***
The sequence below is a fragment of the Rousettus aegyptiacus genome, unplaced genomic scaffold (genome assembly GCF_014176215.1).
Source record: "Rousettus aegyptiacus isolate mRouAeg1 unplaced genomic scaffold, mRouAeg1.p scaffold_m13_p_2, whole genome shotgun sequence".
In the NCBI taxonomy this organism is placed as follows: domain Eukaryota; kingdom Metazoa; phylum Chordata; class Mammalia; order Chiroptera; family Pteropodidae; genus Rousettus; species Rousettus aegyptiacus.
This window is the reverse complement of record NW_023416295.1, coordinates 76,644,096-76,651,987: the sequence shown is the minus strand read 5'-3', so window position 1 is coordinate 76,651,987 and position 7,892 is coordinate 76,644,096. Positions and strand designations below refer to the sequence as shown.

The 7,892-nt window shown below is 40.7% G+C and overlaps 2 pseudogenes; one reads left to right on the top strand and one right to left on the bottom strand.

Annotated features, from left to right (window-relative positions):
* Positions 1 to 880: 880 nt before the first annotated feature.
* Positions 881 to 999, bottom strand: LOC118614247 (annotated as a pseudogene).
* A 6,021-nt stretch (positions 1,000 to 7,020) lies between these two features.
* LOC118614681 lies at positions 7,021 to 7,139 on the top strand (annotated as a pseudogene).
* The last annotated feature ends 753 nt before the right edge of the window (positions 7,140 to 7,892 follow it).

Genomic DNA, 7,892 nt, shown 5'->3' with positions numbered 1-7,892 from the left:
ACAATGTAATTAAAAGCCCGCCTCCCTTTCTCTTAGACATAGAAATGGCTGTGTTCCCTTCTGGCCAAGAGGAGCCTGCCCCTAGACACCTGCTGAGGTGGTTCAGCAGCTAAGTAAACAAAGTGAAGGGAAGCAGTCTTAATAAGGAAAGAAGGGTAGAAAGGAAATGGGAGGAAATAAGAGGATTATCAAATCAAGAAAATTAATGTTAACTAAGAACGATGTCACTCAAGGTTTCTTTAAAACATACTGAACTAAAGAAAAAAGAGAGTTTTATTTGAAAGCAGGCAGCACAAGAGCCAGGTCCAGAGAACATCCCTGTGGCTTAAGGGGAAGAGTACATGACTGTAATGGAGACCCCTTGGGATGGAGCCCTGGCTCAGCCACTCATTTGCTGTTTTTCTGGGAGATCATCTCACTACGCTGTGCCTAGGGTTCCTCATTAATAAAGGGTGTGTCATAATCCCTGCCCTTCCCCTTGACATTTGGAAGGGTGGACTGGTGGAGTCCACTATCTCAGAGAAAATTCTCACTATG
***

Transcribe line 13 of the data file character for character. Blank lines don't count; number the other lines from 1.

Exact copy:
ACAATGTAATTAAAAGCCCGCCTCCCTTTCTCTTAGACATAGAAATGGCTGTGTTCCCTTCTGGCCAAGAGGAGCCTGCCCCTAGACACCTGCTGAGGTGGTTCAGCAGCTAAGTAAACAAAGTGAAGGGAAGCAGTCTTAATAAGGAAAGAAGGGTAGAAAGGAAATGGGAGGAAATAAGAGGATTATCAAATCAAGAAAATTAATGTTAACTAAGAACGATGTCACTCAAGGTTTCTTTAAAACATACTGAACTAAAGAAAAAAGAGAGTTTTATTTGAAAGCAGGCAGCACAAGAGCCAGGTCCAGAGAACATCCCTGTGGCTTAAGGGGAAGAGTACATGACTGTAATGGAGACCCCTTGGGATGGAGCCCTGGCTCAGCCACTCATTTGCTGTTTTTCTGGGAGATCATCTCACTACGCTGTGCCTAGGGTTCCTCATTAATAAAGGGTGTGTCATAATCCCTGCCCTTCCCCTTGACATTTGGAAGGGTGGACTGGTGGAGTCCACTATCTCAGAGAAAATTCTCACTATG